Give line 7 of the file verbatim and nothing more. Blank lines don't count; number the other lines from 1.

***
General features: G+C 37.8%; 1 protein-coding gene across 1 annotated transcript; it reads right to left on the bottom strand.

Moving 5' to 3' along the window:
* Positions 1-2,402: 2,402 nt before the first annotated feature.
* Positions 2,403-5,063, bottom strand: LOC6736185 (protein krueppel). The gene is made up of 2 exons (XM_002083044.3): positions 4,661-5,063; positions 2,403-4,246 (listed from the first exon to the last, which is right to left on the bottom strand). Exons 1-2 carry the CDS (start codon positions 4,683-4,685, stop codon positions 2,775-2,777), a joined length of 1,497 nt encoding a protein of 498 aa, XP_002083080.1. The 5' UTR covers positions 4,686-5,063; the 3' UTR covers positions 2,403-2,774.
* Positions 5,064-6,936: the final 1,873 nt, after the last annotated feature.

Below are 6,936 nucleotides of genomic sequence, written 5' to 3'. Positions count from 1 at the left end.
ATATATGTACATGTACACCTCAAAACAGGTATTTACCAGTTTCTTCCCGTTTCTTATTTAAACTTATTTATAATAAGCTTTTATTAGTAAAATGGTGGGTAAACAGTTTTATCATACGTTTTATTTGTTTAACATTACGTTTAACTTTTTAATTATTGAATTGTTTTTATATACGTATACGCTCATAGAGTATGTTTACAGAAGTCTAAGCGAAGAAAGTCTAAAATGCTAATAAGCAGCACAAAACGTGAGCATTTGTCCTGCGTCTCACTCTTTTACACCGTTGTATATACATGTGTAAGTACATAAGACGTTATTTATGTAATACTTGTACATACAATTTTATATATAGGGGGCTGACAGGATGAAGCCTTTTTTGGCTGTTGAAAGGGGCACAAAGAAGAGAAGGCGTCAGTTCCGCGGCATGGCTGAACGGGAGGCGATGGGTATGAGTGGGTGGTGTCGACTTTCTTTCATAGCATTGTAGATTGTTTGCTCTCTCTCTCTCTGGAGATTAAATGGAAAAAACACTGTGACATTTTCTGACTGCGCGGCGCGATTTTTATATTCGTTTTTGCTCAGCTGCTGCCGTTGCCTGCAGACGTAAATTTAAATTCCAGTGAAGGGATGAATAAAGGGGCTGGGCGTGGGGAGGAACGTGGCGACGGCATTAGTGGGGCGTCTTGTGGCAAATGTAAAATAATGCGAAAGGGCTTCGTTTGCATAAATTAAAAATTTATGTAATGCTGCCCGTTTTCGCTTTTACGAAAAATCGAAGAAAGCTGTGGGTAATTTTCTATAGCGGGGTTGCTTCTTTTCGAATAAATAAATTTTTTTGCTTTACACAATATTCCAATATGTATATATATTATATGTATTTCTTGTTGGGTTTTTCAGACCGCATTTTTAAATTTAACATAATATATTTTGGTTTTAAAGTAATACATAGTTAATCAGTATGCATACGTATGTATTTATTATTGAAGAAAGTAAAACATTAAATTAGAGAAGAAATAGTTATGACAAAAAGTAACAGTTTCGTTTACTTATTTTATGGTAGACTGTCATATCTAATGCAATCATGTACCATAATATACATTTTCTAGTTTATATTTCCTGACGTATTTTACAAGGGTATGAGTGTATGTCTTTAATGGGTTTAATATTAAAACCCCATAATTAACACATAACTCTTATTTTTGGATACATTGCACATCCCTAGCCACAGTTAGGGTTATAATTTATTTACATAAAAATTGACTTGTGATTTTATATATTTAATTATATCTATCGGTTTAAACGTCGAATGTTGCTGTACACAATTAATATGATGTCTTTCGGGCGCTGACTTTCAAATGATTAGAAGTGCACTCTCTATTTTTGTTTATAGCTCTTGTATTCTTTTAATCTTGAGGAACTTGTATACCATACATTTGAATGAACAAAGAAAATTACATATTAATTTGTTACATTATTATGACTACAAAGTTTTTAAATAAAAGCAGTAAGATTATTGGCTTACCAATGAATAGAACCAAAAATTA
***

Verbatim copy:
ATATATGTACATGTACACCTCAAAACAGGTATTTACCAGTTTCTTCCCGTTTCTTATTTAAACTTATTTATAATAAGCTTTTATTAGTAAAATGGTGGGTAAACAGTTTTATCATACGTTTTATTTGTTTAACATTACGTTTAACTTTTTAATTATTGAATTGTTTTTATATACGTATACGCTCATAGAGTATGTTTACAGAAGTCTAAGCGAAGAAAGTCTAAAATGCTAATAAGCAGCACAAAACGTGAGCATTTGTCCTGCGTCTCACTCTTTTACACCGTTGTATATACATGTGTAAGTACATAAGACGTTATTTATGTAATACTTGTACATACAATTTTATATATAGGGGGCTGACAGGATGAAGCCTTTTTTGGCTGTTGAAAGGGGCACAAAGAAGAGAAGGCGTCAGTTCCGCGGCATGGCTGAACGGGAGGCGATGGGTATGAGTGGGTGGTGTCGACTTTCTTTCATAGCATTGTAGATTGTTTGCTCTCTCTCTCTCTGGAGATTAAATGGAAAAAACACTGTGACATTTTCTGACTGCGCGGCGCGATTTTTATATTCGTTTTTGCTCAGCTGCTGCCGTTGCCTGCAGACGTAAATTTAAATTCCAGTGAAGGGATGAATAAAGGGGCTGGGCGTGGGGAGGAACGTGGCGACGGCATTAGTGGGGCGTCTTGTGGCAAATGTAAAATAATGCGAAAGGGCTTCGTTTGCATAAATTAAAAATTTATGTAATGCTGCCCGTTTTCGCTTTTACGAAAAATCGAAGAAAGCTGTGGGTAATTTTCTATAGCGGGGTTGCTTCTTTTCGAATAAATAAATTTTTTTGCTTTACACAATATTCCAATATGTATATATATTATATGTATTTCTTGTTGGGTTTTTCAGACCGCATTTTTAAATTTAACATAATATATTTTGGTTTTAAAGTAATACATAGTTAATCAGTATGCATACGTATGTATTTATTATTGAAGAAAGTAAAACATTAAATTAGAGAAGAAATAGTTATGACAAAAAGTAACAGTTTCGTTTACTTATTTTATGGTAGACTGTCATATCTAATGCAATCATGTACCATAATATACATTTTCTAGTTTATATTTCCTGACGTATTTTACAAGGGTATGAGTGTATGTCTTTAATGGGTTTAATATTAAAACCCCATAATTAACACATAACTCTTATTTTTGGATACATTGCACATCCCTAGCCACAGTTAGGGTTATAATTTATTTACATAAAAATTGACTTGTGATTTTATATATTTAATTATATCTATCGGTTTAAACGTCGAATGTTGCTGTACACAATTAATATGATGTCTTTCGGGCGCTGACTTTCAAATGATTAGAAGTGCACTCTCTATTTTTGTTTATAGCTCTTGTATTCTTTTAATCTTGAGGAACTTGTATACCATACATTTGAATGAACAAAGAAAATTACATATTAATTTGTTACATTATTATGACTACAAAGTTTTTAAATAAAAGCAGTAAGATTATTGGCTTACCAATGAATAGAACCAAAAATTA